Richard J. Severson

I hear it everywhere.  “It is what it is.”  As a catch phrase of our times, it resonates like a ripened metaphor just prior to becoming another corny cliché. 

What the hell does it mean?  It is a judgment that pays homage to the inevitability of circumstances.  There is fatalism in it, humor as well.  It’s about accepting reality as it is, instead of wishing for things to be different.  It’s the perfect verbal shrug, resignation to one’s lot in life. 

Fuck you, reality!  Sure, you can mess with me, but I’m not going to whine about it.  It is what it is.  That’s my serenity prayer.  

“Is” is a conjugate of the verb “to be.”  As such, it has metaphysical overtones.  Hamlet’s soliloquy: to be or not to be, that is the question.  It is what it is, my being here at all; no question about it. 

C’est la vie.  So be it.  Water under the bridge.  Don’t cry over spilled milk.  Shit happens.  There are many precedents for “It is what it is.”  None of them are an exact fit. 

Tell it like it is.  Back in the day, we used to say that.  Also, less often, What it is (minus the all-important prefatory “it is”).  Good grief:  That is an old exclamation of empathy-resignation-exasperation all rolled into one lament regarding the unfairness of life.  Close, but no cigar.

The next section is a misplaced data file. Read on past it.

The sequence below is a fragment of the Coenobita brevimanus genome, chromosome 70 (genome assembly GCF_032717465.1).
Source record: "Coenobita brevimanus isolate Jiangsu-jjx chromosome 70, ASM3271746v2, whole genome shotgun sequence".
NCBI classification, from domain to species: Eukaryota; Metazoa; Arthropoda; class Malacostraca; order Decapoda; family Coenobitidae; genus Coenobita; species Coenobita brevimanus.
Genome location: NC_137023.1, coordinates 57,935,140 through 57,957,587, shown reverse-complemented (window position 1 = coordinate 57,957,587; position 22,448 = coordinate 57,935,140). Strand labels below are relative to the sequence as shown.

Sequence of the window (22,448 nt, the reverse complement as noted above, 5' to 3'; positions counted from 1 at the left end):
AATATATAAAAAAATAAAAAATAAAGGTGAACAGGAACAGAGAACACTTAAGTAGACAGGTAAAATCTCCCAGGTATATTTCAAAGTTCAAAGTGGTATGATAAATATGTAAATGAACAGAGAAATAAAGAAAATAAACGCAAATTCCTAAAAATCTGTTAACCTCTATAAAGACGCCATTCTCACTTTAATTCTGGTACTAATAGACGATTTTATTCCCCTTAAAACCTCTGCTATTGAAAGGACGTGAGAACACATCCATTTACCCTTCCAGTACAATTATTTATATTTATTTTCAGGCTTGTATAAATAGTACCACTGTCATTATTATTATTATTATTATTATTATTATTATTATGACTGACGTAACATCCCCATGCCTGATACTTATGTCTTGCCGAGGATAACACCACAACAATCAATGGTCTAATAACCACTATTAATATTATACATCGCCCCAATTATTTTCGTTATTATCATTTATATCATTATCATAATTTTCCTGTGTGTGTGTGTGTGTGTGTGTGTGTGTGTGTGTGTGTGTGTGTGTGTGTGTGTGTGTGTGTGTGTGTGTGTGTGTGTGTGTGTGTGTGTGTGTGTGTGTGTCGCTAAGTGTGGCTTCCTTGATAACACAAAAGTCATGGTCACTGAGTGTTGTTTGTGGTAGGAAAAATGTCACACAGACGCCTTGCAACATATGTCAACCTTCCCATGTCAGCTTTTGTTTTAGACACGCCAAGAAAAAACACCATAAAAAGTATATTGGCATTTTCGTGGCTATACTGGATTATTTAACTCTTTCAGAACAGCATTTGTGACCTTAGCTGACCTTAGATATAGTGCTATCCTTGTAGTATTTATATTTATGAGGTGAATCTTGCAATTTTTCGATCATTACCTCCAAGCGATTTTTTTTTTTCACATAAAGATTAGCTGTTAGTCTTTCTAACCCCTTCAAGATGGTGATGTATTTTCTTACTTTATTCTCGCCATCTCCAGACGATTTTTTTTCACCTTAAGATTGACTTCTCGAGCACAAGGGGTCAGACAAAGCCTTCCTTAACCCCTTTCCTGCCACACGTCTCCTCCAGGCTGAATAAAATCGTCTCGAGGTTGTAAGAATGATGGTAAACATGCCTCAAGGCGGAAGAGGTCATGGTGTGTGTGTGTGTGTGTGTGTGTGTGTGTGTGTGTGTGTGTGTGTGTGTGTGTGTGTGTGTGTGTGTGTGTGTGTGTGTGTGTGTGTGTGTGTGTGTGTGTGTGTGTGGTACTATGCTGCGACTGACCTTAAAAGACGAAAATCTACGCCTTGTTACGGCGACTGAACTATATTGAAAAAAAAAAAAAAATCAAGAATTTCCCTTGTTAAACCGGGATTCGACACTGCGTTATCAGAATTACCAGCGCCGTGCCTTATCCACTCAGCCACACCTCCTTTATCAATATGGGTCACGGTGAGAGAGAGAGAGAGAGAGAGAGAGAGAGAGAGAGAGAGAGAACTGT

A New York Times article suggested that “It is what it is” traces back to the difficulties of frontier life in the state of Nebraska.  Not surprising.  Frontier life is a never-ending reservoir of American survival memes.  Cowboys on the open range, mountain men, 49ers prospecting for gold, settlers traversing a continent in their prairie schooners, Paul Bunyan and his timber-hauling blue ox….

“It is what it is” is more like a meditation mantra than a cry for help.  Live in the moment.  Don’t concern yourself with things that are beyond your control.  Stay calm and present.  Can you dig it?


  1. dougaverill says:

    In a past life, we all sat in a sterile room, my colegues and I, listening to yet another leadership vendor representative spout their key phrase as the cure for corporate life. Be Here Now!. They said. In the present. In retrospect, not bad considering you can not control the future (much) only your reaction to it. As for the past. Same. Gone. Dead. It really is what it is. Thanks Rick!


    1. Very funny, Doug, and true. Thanks!


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